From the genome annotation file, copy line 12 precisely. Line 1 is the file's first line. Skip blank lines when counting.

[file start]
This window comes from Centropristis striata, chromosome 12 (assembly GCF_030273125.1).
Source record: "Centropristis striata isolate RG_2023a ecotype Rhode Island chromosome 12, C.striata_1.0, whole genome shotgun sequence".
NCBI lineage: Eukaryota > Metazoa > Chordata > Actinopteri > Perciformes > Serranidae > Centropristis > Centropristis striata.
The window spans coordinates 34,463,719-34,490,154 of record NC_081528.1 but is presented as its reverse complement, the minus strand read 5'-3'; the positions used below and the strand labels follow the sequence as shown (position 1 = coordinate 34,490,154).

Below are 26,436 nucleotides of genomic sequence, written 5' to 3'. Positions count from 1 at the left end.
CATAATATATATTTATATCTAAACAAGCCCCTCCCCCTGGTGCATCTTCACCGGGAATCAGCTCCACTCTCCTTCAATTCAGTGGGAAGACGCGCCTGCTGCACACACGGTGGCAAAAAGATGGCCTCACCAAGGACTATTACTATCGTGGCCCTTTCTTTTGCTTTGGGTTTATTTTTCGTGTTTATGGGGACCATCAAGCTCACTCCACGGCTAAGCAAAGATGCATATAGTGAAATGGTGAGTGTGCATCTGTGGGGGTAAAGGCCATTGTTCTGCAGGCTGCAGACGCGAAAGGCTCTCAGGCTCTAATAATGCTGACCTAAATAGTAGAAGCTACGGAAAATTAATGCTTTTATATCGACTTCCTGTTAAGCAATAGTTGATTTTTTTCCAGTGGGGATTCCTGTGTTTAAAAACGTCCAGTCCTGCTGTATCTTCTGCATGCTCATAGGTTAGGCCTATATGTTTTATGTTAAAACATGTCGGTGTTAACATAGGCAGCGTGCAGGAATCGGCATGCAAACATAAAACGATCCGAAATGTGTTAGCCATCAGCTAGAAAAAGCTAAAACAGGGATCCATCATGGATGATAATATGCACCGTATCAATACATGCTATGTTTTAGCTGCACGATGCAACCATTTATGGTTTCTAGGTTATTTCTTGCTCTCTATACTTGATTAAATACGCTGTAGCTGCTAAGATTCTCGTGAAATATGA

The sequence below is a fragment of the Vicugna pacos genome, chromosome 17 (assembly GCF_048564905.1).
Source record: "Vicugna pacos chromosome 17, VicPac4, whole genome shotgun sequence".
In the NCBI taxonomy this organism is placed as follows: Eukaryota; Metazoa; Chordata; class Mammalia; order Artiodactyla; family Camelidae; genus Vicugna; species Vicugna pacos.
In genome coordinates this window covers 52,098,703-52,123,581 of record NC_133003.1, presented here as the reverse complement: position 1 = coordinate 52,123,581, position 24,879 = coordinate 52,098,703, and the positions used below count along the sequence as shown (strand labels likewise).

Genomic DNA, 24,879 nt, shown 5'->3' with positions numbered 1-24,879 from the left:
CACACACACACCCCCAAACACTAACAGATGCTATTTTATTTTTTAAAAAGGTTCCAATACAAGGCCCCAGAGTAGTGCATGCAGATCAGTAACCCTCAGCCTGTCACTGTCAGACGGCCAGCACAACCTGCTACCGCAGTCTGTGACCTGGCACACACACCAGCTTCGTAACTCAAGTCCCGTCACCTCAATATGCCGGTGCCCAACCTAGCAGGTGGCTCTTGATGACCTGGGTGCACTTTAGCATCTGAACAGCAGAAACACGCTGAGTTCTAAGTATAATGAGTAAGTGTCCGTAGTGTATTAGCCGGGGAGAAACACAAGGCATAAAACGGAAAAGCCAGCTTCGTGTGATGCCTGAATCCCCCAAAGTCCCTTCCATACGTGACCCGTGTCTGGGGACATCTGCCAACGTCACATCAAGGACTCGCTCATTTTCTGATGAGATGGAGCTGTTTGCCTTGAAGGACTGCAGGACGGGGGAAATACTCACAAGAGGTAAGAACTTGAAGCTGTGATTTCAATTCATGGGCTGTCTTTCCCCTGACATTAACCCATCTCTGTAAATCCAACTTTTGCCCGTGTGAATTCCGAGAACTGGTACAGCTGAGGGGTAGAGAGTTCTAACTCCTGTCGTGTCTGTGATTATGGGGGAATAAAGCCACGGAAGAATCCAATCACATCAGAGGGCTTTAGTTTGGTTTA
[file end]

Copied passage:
CACACACACACCCCCAAACACTAACAGATGCTATTTTATTTTTTAAAAAGGTTCCAATACAAGGCCCCAGAGTAGTGCATGCAGATCAGTAACCCTCAGCCTGTCACTGTCAGACGGCCAGCACAACCTGCTACCGCAGTCTGTGACCTGGCACACACACCAGCTTCGTAACTCAAGTCCCGTCACCTCAATATGCCGGTGCCCAACCTAGCAGGTGGCTCTTGATGACCTGGGTGCACTTTAGCATCTGAACAGCAGAAACACGCTGAGTTCTAAGTATAATGAGTAAGTGTCCGTAGTGTATTAGCCGGGGAGAAACACAAGGCATAAAACGGAAAAGCCAGCTTCGTGTGATGCCTGAATCCCCCAAAGTCCCTTCCATACGTGACCCGTGTCTGGGGACATCTGCCAACGTCACATCAAGGACTCGCTCATTTTCTGATGAGATGGAGCTGTTTGCCTTGAAGGACTGCAGGACGGGGGAAATACTCACAAGAGGTAAGAACTTGAAGCTGTGATTTCAATTCATGGGCTGTCTTTCCCCTGACATTAACCCATCTCTGTAAATCCAACTTTTGCCCGTGTGAATTCCGAGAACTGGTACAGCTGAGGGGTAGAGAGTTCTAACTCCTGTCGTGTCTGTGATTATGGGGGAATAAAGCCACGGAAGAATCCAATCACATCAGAGGGCTTTAGTTTGGTTTA